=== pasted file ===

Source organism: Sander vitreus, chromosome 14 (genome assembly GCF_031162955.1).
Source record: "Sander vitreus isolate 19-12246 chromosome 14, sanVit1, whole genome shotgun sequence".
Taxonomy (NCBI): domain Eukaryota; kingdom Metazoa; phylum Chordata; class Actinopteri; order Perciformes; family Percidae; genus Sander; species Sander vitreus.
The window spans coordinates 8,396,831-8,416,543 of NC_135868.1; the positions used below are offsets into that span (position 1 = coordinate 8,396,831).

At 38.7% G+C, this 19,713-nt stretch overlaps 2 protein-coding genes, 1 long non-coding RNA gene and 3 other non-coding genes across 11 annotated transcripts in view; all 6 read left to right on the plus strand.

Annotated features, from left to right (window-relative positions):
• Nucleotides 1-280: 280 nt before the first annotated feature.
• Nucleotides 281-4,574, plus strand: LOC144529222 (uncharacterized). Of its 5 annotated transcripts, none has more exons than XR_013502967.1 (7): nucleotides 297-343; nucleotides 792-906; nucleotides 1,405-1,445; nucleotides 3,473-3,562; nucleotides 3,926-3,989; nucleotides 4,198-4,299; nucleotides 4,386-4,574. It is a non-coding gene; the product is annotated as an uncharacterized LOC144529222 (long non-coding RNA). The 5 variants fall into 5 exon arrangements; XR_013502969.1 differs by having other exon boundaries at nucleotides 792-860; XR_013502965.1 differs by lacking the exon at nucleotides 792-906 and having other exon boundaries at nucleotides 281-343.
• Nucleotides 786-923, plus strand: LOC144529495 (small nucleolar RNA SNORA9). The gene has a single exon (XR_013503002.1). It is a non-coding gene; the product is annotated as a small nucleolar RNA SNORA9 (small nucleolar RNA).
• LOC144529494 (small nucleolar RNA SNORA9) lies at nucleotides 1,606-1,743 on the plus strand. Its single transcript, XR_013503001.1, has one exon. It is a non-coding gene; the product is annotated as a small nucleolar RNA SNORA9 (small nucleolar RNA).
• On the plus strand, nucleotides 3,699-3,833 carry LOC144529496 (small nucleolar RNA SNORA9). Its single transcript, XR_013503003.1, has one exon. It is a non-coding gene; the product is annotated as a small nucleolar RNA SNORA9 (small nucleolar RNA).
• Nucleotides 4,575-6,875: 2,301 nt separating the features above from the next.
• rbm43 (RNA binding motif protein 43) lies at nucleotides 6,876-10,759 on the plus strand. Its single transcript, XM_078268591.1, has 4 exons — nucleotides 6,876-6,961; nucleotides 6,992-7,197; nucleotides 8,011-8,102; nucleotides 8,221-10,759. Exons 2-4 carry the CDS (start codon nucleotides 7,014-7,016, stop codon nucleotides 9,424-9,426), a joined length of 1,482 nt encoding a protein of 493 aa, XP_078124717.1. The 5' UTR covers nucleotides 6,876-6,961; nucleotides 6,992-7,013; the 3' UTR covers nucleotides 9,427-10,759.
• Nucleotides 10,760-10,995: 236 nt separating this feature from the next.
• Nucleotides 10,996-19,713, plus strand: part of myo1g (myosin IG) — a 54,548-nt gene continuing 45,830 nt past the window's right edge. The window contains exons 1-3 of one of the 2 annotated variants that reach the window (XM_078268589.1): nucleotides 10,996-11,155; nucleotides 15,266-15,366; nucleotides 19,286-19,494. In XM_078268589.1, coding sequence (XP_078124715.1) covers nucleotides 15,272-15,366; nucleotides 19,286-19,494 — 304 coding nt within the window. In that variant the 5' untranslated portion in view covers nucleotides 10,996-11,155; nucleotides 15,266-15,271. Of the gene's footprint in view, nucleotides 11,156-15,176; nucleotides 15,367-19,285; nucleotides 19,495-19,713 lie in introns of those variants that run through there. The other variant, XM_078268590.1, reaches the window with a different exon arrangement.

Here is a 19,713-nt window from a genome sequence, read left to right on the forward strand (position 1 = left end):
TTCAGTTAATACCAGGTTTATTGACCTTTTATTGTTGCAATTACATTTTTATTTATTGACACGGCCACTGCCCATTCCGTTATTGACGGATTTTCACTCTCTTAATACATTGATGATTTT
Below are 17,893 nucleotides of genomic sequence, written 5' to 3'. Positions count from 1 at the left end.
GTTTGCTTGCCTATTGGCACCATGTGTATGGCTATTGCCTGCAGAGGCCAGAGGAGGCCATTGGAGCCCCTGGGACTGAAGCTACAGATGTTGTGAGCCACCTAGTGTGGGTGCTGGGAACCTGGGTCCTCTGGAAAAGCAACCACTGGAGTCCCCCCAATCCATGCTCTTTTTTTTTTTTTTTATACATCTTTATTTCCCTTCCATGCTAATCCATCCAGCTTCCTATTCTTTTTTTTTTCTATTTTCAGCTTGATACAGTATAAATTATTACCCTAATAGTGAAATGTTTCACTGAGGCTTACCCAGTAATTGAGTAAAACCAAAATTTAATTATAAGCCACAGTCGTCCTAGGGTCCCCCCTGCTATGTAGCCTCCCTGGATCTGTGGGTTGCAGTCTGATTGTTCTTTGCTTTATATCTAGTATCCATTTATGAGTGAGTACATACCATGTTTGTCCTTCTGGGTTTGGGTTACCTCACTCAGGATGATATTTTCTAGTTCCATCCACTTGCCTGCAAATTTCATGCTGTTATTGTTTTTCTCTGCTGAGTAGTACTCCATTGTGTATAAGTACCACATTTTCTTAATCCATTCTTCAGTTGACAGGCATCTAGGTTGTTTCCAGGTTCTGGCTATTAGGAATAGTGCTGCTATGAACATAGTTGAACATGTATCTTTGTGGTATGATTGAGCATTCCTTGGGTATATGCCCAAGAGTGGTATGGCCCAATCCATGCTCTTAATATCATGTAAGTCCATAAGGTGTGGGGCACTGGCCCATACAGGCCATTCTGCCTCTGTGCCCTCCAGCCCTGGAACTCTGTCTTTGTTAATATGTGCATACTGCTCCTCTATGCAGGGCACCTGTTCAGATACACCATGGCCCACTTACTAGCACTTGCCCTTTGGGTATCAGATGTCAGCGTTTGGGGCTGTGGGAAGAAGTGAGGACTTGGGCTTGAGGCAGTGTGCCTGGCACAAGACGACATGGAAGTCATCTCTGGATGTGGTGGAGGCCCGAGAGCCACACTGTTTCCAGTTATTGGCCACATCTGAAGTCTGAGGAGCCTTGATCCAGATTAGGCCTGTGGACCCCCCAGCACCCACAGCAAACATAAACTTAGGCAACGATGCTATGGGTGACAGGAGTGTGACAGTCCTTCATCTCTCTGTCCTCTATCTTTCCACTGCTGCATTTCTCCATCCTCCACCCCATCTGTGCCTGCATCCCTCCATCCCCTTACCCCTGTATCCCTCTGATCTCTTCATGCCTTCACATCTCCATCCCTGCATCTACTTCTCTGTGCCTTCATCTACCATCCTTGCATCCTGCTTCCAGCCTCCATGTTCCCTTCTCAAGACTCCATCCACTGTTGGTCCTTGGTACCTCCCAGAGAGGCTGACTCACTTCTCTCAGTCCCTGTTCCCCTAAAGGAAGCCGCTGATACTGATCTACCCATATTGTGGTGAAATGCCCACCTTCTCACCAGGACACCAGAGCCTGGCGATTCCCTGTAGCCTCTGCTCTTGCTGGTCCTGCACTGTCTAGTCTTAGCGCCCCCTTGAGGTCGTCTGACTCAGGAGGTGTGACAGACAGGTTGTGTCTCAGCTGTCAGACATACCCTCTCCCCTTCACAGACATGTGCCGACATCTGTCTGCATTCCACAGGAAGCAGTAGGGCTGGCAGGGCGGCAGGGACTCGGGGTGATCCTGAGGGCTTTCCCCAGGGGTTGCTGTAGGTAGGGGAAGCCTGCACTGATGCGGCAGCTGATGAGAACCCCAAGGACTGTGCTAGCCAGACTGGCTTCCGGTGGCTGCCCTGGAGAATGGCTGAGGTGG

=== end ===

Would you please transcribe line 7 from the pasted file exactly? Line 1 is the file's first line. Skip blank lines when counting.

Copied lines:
• Nucleotides 1-280: 280 nt before the first annotated feature.